The overlapping symptoms of ADHD and binocular vision impairment include:

  • Fidgets with hands or feet or squirms in seat
  • Avoids, dislikes, or is reluctant to engage in tasks requiring sustained mental effort
  • Often distracted by extraneous stimuli
  • Fails to give close attention to details or makes careless mistakes
  • Does not listen when spoken to directly
  • Often talks excessively
  • Does not follow through on instructions or fails to complete tasks

Even if your child or a child you help has 20/20 vision, they may still have vision-related problems that have fallen through the cracks in routine eye exams. Unlike traditional optometry, vision therapy focuses on developing the neural networks between the eyes and brain so that the visual system can work in harmony. Eye strain, difficulty focusing, and difficulty tracking are all conditions that cause kids and adults to display behaviors commonly associated with ADHD.

Think you know someone who may be suffering from binocular vision impairment? Call or email us today. Dr. Judy Cao enjoys working closely with speech therapists, physical therapists, occupational therapists and all types of therapists and health professionals to recognize vision problems in their patients, and she would be delighted to talk with you or come to your office.

“She Sat Close to The T.V. Because She ‘Couldn’t See”

Patricia was 10-years-old and struggled in her everyday life due to her eyesight. Her mom, Rebecca, describes that she would “sit close to the T.V. because she ‘couldn’t see.’” While she loved to read, it proved to be a difficult task for her. She would often ask those around her to read to her because the letters were difficult for her to pick out. Patricia told her mom that she felt that “she wasn’t smart.” This broke Rebecca’s heart.

After struggling with these issues for a while, Rebecca took her daughter to an optometrist to check on her vision. Her optometrist noticed that her eyes were not working together properly and referred her to Dr. Cao, a developmental optometrist.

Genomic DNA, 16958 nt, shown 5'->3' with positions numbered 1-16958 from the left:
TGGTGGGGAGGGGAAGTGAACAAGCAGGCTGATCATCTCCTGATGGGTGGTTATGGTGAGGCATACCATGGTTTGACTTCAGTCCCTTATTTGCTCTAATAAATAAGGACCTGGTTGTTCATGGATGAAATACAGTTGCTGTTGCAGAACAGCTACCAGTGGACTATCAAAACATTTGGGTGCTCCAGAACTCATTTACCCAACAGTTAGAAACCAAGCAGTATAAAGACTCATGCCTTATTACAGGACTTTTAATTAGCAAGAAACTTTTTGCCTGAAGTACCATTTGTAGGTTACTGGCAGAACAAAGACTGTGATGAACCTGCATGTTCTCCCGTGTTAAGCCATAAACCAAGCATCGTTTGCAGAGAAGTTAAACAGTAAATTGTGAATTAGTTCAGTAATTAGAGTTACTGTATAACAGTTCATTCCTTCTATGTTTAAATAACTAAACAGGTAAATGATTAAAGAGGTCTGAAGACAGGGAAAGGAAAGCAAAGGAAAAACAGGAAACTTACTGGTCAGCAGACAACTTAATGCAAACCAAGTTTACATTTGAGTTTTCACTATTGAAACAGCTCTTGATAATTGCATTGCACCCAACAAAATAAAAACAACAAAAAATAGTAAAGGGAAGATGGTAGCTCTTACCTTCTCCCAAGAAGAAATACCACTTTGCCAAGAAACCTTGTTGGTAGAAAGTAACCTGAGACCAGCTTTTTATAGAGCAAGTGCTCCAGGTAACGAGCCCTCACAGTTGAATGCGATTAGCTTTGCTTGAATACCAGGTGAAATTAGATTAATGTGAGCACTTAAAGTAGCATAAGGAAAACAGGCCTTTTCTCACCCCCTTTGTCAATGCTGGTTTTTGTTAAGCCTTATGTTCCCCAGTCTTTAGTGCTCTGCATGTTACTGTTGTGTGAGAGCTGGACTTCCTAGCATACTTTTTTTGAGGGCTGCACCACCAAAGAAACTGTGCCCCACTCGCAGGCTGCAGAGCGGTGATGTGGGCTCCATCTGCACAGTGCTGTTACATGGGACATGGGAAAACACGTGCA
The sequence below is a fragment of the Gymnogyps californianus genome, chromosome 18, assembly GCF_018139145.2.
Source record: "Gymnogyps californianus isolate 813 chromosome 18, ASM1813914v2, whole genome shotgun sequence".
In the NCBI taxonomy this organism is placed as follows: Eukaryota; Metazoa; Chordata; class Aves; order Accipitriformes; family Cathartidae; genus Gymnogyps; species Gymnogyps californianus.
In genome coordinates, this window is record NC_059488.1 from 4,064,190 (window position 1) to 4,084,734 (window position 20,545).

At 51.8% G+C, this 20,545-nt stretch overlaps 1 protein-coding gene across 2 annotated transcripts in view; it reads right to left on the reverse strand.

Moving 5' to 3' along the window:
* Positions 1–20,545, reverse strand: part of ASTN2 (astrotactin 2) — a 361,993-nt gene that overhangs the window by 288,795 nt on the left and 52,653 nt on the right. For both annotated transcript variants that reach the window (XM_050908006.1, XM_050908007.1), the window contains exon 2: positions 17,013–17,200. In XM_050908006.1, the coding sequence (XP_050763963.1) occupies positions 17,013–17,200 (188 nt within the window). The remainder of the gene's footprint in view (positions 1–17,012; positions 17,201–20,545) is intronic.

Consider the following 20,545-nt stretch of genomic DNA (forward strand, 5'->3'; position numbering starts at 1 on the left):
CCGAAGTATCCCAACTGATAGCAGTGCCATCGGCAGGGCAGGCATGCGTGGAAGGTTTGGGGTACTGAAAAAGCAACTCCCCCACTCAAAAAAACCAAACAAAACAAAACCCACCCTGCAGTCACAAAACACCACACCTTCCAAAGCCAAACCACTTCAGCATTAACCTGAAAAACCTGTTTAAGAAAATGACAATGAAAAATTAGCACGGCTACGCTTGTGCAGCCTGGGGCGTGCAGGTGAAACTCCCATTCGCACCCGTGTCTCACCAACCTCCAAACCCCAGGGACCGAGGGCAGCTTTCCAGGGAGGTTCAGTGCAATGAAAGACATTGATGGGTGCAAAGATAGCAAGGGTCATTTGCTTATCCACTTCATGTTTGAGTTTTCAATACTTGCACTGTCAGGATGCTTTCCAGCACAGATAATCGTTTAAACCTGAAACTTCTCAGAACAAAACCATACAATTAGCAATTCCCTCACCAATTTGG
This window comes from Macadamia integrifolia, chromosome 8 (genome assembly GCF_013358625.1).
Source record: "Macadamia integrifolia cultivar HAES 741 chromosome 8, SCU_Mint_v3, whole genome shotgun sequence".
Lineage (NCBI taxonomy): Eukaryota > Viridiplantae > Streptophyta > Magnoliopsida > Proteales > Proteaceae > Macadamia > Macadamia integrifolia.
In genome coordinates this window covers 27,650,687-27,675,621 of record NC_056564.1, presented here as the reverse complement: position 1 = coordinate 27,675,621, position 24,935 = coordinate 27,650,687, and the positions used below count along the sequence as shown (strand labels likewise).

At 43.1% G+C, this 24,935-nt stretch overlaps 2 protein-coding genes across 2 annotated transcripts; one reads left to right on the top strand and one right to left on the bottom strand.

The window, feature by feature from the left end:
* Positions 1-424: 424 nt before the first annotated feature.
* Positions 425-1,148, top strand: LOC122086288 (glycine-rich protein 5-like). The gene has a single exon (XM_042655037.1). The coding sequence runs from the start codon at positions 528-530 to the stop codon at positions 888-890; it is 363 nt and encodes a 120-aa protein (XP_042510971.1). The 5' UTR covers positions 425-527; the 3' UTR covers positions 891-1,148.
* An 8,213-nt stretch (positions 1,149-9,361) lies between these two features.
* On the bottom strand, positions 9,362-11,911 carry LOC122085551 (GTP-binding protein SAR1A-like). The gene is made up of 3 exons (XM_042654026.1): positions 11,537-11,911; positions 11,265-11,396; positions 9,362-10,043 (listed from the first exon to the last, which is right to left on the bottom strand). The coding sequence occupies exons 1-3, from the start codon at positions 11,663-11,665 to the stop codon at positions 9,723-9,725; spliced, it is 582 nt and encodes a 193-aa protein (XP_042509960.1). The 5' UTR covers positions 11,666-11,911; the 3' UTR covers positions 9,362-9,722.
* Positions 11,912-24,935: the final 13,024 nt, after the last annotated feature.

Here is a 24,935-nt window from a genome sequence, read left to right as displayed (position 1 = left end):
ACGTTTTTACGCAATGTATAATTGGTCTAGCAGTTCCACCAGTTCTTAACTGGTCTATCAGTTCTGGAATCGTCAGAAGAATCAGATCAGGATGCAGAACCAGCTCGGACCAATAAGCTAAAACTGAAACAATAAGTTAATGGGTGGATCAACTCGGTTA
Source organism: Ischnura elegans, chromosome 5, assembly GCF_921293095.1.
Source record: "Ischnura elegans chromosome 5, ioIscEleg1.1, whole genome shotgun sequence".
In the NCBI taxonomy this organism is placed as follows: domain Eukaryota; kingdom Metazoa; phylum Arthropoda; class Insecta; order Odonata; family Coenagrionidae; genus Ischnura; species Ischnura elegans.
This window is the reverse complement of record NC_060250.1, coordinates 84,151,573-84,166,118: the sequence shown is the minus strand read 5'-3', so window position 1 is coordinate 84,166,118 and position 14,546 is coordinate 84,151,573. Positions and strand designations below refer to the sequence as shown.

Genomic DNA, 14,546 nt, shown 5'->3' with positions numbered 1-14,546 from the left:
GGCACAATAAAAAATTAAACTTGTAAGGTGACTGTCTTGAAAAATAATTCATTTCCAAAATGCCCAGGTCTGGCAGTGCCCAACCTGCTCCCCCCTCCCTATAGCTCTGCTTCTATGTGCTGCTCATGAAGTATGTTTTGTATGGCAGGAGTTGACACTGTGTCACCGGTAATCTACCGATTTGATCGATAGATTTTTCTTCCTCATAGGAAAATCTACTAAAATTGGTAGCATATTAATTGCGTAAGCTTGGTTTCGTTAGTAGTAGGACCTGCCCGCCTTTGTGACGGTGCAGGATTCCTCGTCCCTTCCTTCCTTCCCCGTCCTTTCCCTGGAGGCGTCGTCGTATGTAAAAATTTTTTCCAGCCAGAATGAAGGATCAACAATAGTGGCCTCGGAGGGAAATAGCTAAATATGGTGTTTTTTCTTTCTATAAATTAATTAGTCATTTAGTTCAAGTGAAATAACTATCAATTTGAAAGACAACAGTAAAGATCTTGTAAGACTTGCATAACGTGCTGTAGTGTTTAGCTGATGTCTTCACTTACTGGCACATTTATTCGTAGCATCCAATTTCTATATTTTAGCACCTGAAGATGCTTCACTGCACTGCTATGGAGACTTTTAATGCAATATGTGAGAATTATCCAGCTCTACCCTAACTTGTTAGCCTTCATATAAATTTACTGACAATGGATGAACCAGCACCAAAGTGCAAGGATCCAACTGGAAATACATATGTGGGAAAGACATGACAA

Rebecca explained that this was her first experience with vision therapy and they were not sure what to expect. Overall she described her experience at Vizen Optometric Center to be incredible. “Dr. Cao was very patient and would guide us through every step. She would always take the time to answer my questions,” Patricia’s mom stated.

Patricia described her experience: “Vision therapy helped me by giving me activities that are fun! They showed me which way ‘b’ and ‘d’ are supposed to go. They also helped me with my reading!”

Patricia’s life changed for the better because of vision therapy. She no longer feels like she “isn’t smart” like the other kids. When asked what recommendations she has for other parents considering vision therapy, Rebecca stated: “Do it. Don’t wait. It is a commitment and you may have to squeeze it into an already busy day but the benefits will last a lifetime.”

Vivid Vision – Using VR to Make Vision Therapy Fun

For a patient to succeed with vision therapy, it is crucial for them to do vision exercises and practices at home. This way their eyes internalize good habits and build new neural connections with the brain. Vivid Vision is a system we use for at-home as well as in-office vision training. It helps our patients with convergence insufficiency, amblyopia, and lack of stereo depth perception.

Vivid Vision allows you to play fun virtual reality games that strengthen your vision by teaching your eyes to work with one another. It does this by giving images to both the strong eye and weak eye until both can function together as one. By taking advantage of games and challenges that involve vision therapy, patients not only enjoy coming to therapy appointments, but they also have an easier time remembering to practice at home since the activities are fun. That’s what we call a win-win!